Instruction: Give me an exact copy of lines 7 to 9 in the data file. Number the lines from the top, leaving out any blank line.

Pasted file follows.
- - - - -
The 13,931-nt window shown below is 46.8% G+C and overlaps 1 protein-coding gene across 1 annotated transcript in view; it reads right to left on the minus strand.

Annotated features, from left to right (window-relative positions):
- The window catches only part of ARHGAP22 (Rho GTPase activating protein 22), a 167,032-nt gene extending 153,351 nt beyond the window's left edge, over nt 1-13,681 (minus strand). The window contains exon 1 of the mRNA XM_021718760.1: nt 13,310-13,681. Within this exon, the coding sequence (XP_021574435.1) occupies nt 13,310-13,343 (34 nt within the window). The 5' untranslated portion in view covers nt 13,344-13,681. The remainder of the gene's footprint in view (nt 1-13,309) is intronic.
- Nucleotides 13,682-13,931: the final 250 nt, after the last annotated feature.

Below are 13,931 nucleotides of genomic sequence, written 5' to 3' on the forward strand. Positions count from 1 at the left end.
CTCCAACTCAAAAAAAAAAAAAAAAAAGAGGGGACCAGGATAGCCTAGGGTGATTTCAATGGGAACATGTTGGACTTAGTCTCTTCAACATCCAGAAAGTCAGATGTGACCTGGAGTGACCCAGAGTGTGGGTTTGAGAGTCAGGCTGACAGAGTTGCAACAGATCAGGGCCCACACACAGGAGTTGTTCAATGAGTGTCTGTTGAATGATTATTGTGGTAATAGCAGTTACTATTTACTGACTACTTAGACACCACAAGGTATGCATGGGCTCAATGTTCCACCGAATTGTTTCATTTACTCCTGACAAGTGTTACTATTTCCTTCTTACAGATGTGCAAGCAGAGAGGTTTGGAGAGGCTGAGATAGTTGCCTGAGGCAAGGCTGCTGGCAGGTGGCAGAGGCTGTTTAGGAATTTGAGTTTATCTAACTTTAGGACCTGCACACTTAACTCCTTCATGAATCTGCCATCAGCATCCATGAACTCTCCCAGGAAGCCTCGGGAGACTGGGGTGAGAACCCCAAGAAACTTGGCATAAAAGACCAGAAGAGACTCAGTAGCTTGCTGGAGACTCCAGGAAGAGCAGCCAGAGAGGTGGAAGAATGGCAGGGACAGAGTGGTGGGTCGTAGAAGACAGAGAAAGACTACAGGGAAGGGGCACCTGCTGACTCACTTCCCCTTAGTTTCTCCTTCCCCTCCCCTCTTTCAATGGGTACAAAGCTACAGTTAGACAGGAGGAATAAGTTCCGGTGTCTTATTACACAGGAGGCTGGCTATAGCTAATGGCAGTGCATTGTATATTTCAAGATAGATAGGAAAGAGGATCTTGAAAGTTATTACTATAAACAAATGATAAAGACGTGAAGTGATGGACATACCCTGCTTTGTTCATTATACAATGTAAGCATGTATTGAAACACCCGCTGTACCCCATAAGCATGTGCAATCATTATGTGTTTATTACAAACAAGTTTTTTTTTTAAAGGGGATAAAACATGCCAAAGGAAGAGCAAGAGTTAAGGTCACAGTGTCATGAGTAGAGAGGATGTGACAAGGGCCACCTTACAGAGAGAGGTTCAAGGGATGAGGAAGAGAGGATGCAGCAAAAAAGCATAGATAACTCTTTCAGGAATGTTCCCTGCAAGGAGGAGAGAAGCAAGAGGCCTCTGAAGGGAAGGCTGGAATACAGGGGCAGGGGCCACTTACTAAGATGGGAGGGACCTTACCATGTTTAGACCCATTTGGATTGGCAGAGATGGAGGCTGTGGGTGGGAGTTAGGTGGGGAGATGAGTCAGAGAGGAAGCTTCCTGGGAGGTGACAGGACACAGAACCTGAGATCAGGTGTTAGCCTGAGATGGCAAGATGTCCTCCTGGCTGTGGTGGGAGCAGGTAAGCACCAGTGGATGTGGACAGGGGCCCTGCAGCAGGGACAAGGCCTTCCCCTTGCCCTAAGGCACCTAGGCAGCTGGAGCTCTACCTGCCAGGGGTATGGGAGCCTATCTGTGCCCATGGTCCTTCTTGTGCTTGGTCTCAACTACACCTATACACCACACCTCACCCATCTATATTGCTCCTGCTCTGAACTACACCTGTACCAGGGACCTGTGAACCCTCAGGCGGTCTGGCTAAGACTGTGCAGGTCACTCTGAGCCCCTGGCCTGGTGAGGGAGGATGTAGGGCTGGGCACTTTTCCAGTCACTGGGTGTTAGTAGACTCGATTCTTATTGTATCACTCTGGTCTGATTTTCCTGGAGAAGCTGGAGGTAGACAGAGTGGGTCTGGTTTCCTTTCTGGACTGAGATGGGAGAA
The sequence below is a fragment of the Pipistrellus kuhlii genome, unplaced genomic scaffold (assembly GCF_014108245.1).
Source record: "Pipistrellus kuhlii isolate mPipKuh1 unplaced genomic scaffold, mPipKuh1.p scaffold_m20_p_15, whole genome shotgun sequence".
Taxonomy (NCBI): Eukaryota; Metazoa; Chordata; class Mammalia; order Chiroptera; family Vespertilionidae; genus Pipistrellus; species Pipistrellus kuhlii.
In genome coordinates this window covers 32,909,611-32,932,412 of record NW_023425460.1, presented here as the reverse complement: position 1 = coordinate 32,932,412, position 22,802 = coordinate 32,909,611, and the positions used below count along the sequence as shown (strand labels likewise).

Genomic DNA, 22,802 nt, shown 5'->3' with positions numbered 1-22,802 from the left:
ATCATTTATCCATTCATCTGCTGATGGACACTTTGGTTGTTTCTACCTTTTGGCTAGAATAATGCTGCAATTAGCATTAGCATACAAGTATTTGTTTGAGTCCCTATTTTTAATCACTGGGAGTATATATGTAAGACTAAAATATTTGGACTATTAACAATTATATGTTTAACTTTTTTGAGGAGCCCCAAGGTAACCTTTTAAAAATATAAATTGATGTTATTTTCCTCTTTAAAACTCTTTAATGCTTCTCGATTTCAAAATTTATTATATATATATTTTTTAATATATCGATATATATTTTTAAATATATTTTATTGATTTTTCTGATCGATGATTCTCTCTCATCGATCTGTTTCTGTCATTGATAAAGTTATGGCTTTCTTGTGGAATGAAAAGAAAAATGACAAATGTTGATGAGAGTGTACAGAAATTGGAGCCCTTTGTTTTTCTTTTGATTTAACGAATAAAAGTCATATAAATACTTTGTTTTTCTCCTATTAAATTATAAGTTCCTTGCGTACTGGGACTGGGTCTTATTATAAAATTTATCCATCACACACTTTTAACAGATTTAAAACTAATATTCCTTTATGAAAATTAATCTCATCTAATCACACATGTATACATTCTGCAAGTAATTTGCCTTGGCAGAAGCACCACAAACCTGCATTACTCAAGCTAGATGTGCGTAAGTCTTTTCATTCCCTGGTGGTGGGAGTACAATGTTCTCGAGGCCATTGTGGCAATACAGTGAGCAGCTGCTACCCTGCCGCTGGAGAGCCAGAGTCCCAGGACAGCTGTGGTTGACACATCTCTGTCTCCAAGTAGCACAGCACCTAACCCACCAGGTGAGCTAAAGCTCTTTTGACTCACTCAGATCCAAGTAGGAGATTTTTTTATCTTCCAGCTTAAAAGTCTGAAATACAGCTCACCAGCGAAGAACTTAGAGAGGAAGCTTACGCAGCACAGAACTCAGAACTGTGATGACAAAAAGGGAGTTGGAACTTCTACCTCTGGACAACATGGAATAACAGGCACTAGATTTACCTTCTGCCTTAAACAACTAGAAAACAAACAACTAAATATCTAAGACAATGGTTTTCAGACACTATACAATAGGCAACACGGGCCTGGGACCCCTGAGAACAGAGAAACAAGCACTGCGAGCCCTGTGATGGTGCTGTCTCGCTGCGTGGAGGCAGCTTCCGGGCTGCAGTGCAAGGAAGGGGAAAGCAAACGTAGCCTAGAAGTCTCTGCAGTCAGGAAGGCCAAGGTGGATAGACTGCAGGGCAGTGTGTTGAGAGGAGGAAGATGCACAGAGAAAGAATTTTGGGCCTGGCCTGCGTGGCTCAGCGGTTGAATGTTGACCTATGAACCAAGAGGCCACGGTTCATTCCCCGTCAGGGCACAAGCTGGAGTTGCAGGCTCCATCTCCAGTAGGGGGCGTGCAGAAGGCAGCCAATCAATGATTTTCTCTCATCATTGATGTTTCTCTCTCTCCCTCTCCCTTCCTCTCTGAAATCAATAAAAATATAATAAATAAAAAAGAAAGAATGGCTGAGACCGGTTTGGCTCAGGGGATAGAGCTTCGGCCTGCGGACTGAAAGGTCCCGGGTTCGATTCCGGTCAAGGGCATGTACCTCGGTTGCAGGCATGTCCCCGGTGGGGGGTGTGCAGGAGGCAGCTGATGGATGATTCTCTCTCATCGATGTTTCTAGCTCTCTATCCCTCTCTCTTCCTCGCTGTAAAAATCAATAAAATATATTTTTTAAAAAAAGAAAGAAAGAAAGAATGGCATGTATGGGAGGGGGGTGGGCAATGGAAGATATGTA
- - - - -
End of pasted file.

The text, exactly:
The sequence below is a fragment of the Pipistrellus kuhlii genome, unplaced genomic scaffold (assembly GCF_014108245.1).
Source record: "Pipistrellus kuhlii isolate mPipKuh1 unplaced genomic scaffold, mPipKuh1.p scaffold_m20_p_15, whole genome shotgun sequence".
Taxonomy (NCBI): Eukaryota; Metazoa; Chordata; class Mammalia; order Chiroptera; family Vespertilionidae; genus Pipistrellus; species Pipistrellus kuhlii.